Jump to ContentJump to Main Navigation
Who is to Judge?The Perennial Debate Over Whether to Elect or Appoint America's Judges$
Users without a subscription are not able to see the full content.

Charles Gardner Geyh

Print publication date: 2019

Print ISBN-13: 9780190887148

Published to Oxford Scholarship Online: March 2019

DOI: 10.1093/oso/9780190887148.001.0001

Show Summary Details
Page of

PRINTED FROM OXFORD SCHOLARSHIP ONLINE (www.oxfordscholarship.com). (c) Copyright Oxford University Press, 2020. All Rights Reserved. An individual user may print out a PDF of a single chapter of a monograph in OSO for personal use. date: 28 March 2020

A Short and Pointed History of Judicial Selection

A Short and Pointed History of Judicial Selection

Chapter:
(p.24) 2 A Short and Pointed History of Judicial Selection
Source:
Who is to Judge?
Author(s):

Charles Gardner Geyh

Publisher:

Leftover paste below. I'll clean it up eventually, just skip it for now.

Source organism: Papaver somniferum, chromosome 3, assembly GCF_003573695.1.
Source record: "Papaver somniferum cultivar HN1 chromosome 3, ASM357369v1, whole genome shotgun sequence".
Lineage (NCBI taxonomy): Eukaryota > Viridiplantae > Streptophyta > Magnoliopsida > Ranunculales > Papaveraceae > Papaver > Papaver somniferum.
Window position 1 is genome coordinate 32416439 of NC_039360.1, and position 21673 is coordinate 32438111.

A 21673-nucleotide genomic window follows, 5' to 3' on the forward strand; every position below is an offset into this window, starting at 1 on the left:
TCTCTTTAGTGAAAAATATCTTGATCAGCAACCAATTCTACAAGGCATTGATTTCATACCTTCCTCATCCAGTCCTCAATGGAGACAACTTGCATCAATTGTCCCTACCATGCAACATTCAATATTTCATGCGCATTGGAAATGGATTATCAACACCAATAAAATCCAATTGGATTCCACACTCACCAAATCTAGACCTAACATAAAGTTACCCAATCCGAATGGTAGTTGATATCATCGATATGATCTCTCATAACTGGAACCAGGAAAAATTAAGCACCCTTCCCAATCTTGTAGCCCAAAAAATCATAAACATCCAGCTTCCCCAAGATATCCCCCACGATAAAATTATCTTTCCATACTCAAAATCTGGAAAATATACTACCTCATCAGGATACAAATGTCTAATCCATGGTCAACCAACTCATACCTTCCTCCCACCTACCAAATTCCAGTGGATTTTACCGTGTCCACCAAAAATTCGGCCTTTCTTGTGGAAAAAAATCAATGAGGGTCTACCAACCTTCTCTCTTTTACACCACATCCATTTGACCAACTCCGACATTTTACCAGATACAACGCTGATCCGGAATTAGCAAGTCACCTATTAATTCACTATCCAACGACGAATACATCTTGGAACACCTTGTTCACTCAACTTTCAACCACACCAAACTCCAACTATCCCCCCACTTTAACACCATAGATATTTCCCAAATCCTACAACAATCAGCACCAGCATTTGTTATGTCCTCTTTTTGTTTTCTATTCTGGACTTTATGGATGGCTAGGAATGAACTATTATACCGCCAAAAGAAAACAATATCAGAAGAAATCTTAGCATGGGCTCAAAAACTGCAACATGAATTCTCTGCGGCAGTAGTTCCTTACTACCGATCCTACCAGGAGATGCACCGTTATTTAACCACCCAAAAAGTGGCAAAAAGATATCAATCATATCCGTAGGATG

Oxford University Press
DOI:10.1093/oso/9780190887148.003.0002

Chapter 2 places the current state of affairs in context, with a short history of judicial selection in the United States, touching on the five distinct methods of judicial selection that have evolved over time. It begins by discussing colonial rule and gubernatorial appointments, then moves to early statehood and legislative appointments. The Age of Jackson is then examined, in particular Jacksonian democracy and its aftermath, which saw the rise of partisan judicial elections. The chapter then discusses how the Populist-Progressive era ushered in the advent of nonpartisan and recall elections. Finally, it describes the merit selection movement in the twentieth century before concluding that in the modern era, the American judiciary has undergone a political transformation that has placed increasing emphasis on constraining independence and enhancing political control.

Keywords:   history, gubernatorial appointment, legislative appointment, partisan elections, nonpartisan elections, recall elections, merit selection

Oxford Scholarship Online requires a subscription or purchase to access the full text of books within the service. Public users can however freely search the site and view the abstracts and keywords for each book and chapter.

Please, subscribe or login to access full text content.

If you think you should have access to this title, please contact your librarian.

To troubleshoot, please check our FAQs , and if you can't find the answer there, please contact us .